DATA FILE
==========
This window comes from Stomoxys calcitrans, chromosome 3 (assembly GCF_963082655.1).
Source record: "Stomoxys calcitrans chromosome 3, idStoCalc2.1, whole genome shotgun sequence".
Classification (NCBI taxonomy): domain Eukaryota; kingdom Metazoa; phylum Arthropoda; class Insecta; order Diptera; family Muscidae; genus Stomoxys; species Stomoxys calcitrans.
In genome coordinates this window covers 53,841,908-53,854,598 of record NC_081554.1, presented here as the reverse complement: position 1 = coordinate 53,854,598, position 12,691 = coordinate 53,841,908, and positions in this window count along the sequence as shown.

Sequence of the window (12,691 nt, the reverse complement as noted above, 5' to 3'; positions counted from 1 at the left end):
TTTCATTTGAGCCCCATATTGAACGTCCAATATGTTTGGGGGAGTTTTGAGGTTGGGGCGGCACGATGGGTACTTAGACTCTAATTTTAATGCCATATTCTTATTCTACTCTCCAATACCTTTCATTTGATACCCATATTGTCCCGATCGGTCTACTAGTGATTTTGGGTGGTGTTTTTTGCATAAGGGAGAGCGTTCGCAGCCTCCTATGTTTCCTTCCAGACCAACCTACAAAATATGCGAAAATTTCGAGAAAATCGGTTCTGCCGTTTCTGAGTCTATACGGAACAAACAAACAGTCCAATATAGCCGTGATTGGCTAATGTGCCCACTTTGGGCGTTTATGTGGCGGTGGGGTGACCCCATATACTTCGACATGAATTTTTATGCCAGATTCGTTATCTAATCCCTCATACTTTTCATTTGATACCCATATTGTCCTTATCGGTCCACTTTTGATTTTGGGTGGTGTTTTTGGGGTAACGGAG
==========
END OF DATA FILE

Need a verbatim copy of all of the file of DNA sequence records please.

This window comes from Stomoxys calcitrans, chromosome 3 (assembly GCF_963082655.1).
Source record: "Stomoxys calcitrans chromosome 3, idStoCalc2.1, whole genome shotgun sequence".
Classification (NCBI taxonomy): domain Eukaryota; kingdom Metazoa; phylum Arthropoda; class Insecta; order Diptera; family Muscidae; genus Stomoxys; species Stomoxys calcitrans.
In genome coordinates this window covers 53,841,908-53,854,598 of record NC_081554.1, presented here as the reverse complement: position 1 = coordinate 53,854,598, position 12,691 = coordinate 53,841,908, and positions in this window count along the sequence as shown.

Sequence of the window (12,691 nt, the reverse complement as noted above, 5' to 3'; positions counted from 1 at the left end):
TTTCATTTGAGCCCCATATTGAACGTCCAATATGTTTGGGGGAGTTTTGAGGTTGGGGCGGCACGATGGGTACTTAGACTCTAATTTTAATGCCATATTCTTATTCTACTCTCCAATACCTTTCATTTGATACCCATATTGTCCCGATCGGTCTACTAGTGATTTTGGGTGGTGTTTTTTGCATAAGGGAGAGCGTTCGCAGCCTCCTATGTTTCCTTCCAGACCAACCTACAAAATATGCGAAAATTTCGAGAAAATCGGTTCTGCCGTTTCTGAGTCTATACGGAACAAACAAACAGTCCAATATAGCCGTGATTGGCTAATGTGCCCACTTTGGGCGTTTATGTGGCGGTGGGGTGACCCCATATACTTCGACATGAATTTTTATGCCAGATTCGTTATCTAATCCCTCATACTTTTCATTTGATACCCATATTGTCCTTATCGGTCCACTTTTGATTTTGGGTGGTGTTTTTGGGGTAACGGAG